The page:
Body Mass Index (BMI) is the magical term that is often thrown around many readings that focus on exercise and wellness. You may have also heard your GP and other various specialists mention it.
What is a BMI?
Put simply, it is the relationship between your weight and height. It is a great baseline indicator of an individual’s general health – it classes people into the categories of underweight, healthy, overweight and obese (this is further divided into class 1, class 2 and class 3 depending on severity. It is generally accepted that a higher BMI ranging into the overweight categories puts an individual in the more-likely category for conditions like cardiovascular disease, hypertension and diabetes.
However – the BMI reading of an individual should not be taken as gospel and used to categorise a person. Why? Read more below:
As mentioned above, a BMI reading is very generalised. It does not account for what is actually making an individual’s weight read as what it is. For example, some of our rugby players are very tall and muscular. Richie McCaw of the All Blacks Rugby Team has a BMI of over 30kg/m2. This would place him in the obese category, but Richie is an international athlete and is incredibly fit!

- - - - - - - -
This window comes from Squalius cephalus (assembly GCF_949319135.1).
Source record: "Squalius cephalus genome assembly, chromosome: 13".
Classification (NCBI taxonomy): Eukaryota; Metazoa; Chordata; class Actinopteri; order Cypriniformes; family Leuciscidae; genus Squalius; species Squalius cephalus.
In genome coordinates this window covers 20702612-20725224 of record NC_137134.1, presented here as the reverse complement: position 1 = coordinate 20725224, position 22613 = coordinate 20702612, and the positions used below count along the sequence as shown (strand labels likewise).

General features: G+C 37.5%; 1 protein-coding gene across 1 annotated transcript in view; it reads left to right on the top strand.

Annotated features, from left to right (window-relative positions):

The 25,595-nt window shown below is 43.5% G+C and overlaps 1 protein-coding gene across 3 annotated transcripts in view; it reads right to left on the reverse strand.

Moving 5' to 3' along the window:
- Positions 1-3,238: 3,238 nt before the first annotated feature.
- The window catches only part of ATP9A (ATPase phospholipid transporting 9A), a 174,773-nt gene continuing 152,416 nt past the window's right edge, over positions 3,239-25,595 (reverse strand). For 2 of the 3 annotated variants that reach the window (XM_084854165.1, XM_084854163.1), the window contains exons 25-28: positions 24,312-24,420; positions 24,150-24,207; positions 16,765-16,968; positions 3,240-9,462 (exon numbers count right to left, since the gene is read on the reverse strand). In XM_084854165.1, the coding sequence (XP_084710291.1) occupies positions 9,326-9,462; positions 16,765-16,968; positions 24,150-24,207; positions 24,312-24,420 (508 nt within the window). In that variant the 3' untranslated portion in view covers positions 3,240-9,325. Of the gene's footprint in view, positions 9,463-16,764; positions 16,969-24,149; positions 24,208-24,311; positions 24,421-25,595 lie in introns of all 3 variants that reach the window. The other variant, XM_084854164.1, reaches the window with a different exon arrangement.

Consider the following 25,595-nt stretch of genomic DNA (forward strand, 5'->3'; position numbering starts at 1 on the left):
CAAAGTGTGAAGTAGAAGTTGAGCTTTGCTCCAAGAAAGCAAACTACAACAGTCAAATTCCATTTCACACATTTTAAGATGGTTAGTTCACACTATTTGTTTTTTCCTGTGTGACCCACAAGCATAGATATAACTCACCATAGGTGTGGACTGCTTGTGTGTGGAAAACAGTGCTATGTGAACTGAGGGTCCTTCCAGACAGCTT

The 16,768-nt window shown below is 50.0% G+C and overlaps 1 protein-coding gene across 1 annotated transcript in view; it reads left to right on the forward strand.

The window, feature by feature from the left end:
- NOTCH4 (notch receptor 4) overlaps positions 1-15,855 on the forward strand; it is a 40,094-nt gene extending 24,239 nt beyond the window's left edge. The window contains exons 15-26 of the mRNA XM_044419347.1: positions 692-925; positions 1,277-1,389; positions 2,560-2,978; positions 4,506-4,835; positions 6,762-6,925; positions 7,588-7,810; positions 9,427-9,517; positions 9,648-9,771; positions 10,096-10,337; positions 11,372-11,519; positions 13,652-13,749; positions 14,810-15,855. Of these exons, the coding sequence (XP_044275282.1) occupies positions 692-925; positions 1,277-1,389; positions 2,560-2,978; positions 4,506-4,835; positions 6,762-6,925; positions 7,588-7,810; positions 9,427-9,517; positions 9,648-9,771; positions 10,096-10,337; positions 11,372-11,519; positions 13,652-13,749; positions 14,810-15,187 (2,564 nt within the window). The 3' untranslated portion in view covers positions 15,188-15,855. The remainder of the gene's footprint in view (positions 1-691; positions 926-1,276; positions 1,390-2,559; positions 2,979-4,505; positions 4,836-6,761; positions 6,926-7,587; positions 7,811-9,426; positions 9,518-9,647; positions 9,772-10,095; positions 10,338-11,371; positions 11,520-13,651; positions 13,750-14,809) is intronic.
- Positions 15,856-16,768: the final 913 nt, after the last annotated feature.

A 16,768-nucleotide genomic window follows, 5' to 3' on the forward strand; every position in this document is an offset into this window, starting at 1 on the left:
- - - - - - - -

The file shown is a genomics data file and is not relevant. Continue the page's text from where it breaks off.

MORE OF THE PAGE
Conversely, many seniors and other sedentary people tend to lose muscle mass due to not being active. This could then result in a lower weight reading and therefore a BMI reading in the underweight-healthy range, but that does not necessarily mean the individual is healthy! It is important to ascertain what the weight reading of an individual is composed of and perform other tests to determine their other health markers.
In addition to not being able to determine if an individual is heavy due to muscle or not, a BMI does not tell us where fat is placed on an individual’s body. Fat is not a bad thing! Our body needs it for warmth and also certain types of hormone regulation. However, where the fat deposits are on our body can dictate our predisposition for developing chronic conditions.
Fat around our buttocks and thighs, whilst not being allowed to spiral out of control, can have a good impact on metabolic disease as it tends to be more subcutaneous fat which secretes certain hormones. However, fat that is generally stored around the waist and stomach is primarily the ‘deep’ visceral fat that wraps around your organs and can really increase your risk of chronic conditions developing later! We need to be able to ascertain where in the body the fat deposits are by utilising other assessment tools, such as taking waist circumference or using skin-fold callipers.
A BMI reading is not a bad assessment tool and should not be discarded as useless. We just need to ensure that alongside a BMI calculation, we employ other methods of assessment to determine our health.